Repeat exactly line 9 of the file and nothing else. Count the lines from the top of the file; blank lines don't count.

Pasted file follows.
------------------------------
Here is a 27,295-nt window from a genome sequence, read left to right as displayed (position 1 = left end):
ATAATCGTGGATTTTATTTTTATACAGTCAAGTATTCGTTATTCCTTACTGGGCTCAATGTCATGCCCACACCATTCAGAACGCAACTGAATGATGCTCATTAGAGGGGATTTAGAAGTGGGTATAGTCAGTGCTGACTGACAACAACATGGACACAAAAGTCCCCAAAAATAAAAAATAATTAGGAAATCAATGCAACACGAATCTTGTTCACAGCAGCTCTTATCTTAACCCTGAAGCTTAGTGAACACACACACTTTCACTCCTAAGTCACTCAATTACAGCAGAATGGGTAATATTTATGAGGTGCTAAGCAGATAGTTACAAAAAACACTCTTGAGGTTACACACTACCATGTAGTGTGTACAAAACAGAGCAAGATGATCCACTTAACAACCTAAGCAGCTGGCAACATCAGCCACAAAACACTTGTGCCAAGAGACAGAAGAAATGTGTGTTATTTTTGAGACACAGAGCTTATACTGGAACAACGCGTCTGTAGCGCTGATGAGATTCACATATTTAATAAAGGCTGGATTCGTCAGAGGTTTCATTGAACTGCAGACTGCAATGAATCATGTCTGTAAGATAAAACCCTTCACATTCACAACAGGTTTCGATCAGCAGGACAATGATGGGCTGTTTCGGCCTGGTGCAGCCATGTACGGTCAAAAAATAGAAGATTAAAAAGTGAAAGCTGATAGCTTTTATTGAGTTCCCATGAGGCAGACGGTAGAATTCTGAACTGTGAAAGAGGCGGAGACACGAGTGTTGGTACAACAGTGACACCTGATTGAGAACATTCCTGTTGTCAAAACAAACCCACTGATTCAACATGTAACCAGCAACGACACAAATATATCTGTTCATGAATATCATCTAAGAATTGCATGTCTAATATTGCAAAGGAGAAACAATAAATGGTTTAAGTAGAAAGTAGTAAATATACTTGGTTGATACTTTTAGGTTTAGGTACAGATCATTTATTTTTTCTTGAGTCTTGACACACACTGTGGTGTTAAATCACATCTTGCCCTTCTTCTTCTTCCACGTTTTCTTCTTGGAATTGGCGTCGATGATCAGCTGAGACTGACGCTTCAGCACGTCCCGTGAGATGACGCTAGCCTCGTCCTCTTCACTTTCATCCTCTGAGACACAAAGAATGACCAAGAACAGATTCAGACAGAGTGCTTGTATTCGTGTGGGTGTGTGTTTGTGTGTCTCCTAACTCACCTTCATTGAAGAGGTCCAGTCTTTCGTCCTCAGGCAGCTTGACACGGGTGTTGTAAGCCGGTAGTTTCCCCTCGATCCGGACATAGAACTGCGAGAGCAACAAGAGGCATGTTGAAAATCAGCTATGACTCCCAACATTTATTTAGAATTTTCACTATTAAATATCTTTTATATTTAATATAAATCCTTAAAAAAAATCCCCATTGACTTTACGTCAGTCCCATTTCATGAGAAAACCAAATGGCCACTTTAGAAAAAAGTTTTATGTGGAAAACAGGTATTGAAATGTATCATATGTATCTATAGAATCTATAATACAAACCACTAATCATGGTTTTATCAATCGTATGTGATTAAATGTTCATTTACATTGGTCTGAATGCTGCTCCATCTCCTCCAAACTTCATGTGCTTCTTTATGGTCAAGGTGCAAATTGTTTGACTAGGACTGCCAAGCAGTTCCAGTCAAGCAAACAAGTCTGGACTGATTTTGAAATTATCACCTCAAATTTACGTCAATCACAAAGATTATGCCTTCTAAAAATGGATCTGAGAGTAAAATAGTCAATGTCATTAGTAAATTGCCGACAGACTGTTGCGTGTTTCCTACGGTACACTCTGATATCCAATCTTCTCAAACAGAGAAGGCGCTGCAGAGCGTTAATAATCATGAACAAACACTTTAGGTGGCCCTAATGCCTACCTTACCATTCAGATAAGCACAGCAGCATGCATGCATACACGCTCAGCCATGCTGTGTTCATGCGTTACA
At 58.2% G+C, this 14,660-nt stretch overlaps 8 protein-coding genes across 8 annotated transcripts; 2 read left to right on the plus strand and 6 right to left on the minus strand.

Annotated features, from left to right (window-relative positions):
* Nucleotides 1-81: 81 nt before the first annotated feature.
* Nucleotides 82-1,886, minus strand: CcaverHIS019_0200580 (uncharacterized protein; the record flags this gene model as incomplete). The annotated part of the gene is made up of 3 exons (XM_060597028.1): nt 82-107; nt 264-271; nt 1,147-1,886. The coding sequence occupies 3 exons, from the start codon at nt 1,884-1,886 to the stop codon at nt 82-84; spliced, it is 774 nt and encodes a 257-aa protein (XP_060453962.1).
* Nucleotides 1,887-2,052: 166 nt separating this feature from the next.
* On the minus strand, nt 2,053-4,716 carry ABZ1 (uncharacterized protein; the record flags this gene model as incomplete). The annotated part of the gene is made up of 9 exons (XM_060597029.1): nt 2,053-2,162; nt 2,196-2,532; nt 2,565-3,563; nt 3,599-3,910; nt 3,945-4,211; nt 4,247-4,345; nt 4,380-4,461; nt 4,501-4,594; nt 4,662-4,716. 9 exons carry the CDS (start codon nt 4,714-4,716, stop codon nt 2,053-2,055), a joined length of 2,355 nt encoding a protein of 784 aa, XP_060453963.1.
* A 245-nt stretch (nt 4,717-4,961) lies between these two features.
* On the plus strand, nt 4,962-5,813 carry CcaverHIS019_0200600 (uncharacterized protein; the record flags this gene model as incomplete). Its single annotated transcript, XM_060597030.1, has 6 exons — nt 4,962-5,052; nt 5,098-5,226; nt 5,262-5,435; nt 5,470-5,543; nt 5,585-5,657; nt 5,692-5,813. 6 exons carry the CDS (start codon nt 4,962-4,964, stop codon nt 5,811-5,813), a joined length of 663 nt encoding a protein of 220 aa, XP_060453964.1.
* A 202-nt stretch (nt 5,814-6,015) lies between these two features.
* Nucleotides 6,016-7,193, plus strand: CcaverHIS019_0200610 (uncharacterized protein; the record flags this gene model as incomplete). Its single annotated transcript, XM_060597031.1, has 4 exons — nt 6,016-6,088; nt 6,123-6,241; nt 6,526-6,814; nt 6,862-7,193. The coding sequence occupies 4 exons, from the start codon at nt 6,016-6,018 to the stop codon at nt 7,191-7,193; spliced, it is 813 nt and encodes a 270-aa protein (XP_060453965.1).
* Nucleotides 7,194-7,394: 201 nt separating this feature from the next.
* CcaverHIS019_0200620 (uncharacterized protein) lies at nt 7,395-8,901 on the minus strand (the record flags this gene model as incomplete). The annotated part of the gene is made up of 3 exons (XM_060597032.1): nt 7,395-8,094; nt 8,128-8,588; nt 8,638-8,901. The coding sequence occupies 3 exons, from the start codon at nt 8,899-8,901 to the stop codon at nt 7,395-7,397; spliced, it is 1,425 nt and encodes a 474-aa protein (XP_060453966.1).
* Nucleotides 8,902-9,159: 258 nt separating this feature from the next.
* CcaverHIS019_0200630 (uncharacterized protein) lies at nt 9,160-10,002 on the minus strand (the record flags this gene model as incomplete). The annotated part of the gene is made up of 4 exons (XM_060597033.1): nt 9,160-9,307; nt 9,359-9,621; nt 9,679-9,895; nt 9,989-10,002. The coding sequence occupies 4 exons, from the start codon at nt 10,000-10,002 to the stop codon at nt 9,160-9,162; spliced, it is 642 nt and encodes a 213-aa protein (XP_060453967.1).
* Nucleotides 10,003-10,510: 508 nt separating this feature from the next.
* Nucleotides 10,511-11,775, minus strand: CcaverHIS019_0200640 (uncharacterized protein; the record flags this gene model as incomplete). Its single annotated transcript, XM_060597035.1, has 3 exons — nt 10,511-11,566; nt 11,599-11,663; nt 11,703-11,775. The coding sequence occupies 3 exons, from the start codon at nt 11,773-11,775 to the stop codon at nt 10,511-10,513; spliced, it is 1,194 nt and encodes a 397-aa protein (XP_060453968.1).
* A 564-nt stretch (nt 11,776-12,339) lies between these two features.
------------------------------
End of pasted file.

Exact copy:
* A 245-nt stretch (nt 4,717-4,961) lies between these two features.